You have to have a pretty long growing season for these but if you can grow them the store beautifully and you can have roasted peanuts, peanut butter or my favorite, boiled peanuts!
Like I said before, I just dug up the spring planted potatoes but we could have a second crop and if you are going to store potatoes you'll want to store your fall crop.
Look for good varieties that store well like Red Pontiac. That's what we grow here.
Here's a link to some good potato information.
Popular Potato Varieties for the Home Garden
Any of your favorite beans, pintos, limas, kidney beans. You can, just buy beans at the store and plant them like we did. Or you can buy seed and plant it.. Remember to save back some of your beans to plant next year.
I'm switching over to the yellow potato onions for our onions here.
they will store longer than any other onion and you don't have to have seed. Just save back some of the onions to plant in the fall. With a long season, you can also plant these in the early spring as well.
Rather than use the garlic from the store, which I have done in the past. I bought garlic bulbs to plant and got them in the ground last winter and they have already been harvested and are drying in the tobacco barn.
This is another one time investment type of vegetable that you buy your starts and then save some harvest to replant.
Pumpkins and winter squashes
6 weeks: Delicata; 1-2 months: Acorn; 2-3 months: Butternut, Buttercup, pumpkins; 3-6 months: Banana, Spaghetti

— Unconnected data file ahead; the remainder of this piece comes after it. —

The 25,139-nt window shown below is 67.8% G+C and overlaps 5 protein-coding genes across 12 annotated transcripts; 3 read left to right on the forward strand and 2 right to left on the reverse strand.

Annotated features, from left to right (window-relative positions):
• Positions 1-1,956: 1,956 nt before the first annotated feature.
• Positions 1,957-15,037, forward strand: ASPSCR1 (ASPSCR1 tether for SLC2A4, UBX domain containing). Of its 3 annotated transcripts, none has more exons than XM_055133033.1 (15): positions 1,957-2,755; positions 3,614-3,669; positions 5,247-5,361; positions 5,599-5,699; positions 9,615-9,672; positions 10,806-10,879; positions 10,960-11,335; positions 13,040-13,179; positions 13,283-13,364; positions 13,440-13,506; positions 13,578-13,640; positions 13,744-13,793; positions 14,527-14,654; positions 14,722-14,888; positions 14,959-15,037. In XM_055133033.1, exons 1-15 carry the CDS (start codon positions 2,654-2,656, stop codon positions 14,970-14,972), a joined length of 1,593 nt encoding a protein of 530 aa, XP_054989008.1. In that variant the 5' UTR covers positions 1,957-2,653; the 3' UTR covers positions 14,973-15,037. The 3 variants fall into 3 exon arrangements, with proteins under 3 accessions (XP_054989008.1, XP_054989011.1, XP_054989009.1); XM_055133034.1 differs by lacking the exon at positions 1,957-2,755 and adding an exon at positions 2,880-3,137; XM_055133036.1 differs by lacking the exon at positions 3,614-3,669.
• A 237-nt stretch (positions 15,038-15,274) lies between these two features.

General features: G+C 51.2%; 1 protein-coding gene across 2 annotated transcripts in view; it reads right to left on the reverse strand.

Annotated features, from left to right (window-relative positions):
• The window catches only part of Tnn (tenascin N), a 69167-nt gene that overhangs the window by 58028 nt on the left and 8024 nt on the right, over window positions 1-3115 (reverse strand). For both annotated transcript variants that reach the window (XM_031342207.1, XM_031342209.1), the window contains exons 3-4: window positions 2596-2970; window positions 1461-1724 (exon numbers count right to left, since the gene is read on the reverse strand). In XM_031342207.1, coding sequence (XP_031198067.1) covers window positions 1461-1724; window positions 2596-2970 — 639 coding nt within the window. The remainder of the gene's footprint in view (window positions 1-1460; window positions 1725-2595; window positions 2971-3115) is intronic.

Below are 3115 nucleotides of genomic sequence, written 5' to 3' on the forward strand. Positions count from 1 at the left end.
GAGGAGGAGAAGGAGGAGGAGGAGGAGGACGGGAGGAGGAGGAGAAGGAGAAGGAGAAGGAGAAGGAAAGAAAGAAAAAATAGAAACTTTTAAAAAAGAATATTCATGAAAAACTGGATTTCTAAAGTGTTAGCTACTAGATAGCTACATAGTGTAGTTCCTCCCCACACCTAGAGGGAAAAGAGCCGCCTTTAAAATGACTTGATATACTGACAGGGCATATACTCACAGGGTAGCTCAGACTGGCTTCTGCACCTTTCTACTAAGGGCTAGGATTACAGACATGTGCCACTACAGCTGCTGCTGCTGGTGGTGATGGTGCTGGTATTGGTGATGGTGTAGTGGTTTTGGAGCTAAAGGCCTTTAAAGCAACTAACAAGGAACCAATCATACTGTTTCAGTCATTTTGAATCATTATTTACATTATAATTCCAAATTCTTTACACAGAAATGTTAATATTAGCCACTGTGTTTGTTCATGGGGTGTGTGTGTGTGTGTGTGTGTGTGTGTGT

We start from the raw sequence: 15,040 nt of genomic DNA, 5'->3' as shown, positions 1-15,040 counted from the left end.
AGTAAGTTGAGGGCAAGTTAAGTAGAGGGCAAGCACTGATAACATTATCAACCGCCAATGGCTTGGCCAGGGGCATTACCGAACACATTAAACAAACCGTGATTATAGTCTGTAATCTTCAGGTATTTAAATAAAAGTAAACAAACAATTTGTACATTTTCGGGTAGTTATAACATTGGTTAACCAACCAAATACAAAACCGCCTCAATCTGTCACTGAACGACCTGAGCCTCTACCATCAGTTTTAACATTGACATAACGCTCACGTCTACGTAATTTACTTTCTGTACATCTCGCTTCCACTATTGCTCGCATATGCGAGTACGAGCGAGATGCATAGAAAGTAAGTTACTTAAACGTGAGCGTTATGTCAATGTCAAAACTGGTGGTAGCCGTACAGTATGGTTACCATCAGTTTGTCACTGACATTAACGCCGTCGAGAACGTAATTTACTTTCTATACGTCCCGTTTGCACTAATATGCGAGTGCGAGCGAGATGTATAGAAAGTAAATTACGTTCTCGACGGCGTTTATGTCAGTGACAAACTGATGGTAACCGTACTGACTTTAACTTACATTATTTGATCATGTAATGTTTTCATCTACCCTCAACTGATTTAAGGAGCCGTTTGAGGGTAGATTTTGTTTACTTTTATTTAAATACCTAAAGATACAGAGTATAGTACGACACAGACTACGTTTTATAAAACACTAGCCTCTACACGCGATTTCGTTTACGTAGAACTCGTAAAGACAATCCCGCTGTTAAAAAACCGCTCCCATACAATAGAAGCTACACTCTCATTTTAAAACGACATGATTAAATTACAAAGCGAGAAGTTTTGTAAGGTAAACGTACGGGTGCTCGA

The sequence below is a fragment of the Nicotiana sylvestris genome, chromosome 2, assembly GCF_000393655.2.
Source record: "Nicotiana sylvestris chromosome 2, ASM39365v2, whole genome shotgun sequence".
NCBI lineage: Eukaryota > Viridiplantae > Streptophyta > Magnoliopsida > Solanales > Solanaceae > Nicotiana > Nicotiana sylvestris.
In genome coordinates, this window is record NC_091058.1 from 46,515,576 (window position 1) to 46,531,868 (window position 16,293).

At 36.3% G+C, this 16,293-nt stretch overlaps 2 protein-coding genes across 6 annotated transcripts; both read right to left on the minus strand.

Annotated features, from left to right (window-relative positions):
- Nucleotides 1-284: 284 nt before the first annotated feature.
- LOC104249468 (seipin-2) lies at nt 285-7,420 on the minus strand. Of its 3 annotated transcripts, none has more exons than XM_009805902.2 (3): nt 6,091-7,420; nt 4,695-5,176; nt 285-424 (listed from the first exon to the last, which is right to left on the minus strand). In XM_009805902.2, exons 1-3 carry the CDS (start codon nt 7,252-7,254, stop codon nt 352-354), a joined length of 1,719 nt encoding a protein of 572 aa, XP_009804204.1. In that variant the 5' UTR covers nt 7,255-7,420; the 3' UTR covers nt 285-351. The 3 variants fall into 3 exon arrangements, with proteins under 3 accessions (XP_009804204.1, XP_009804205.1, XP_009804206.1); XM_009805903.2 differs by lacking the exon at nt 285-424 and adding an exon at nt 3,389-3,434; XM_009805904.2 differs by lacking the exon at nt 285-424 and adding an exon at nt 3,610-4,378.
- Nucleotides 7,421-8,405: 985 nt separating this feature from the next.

Here is a link to some info on best varieties for storage.
Pumpkins and Winter Squash- Harvesting and Storage When to harvest pumpkins and squash and what to expect
Turnips, carrots, parsnips and other root vegetables.
Ideally, you would want to leave these in the ground if you can but here, we are plagued by moles and so we have to dig and store them.
we have most often just put them in the freezer or I like to dehydrate carrots especially but this year, we'll be trying some different storage techniques.
Other foods you might think about are apples and nuts.
Nuts especially supply a lot of calories and if you have room for some nut trees, plant them! LOL
Here is some info on apple storage.
Purdue University: Storage of Apples .pdf
Backwoods Home MagazineHere are some simple tips on how to store apples for a long, long time
The more of these kinds of foods that you can grow and the more you can learn about storing foods without electricity, the better. It just makes good sense actually to have the bulk of your foods in self storing types of vegetables and fruits and nuts and have the canned or dried or frozen foods as "special" things to add variety.
I'm hoping that here, we can make the change to growing more of these types of foods and come to rely less on canned or frozen food from the summer garden.
Hope this article gets you started thinking about this approach to food production and if any of you have anything to add to this subject, please leave a comment!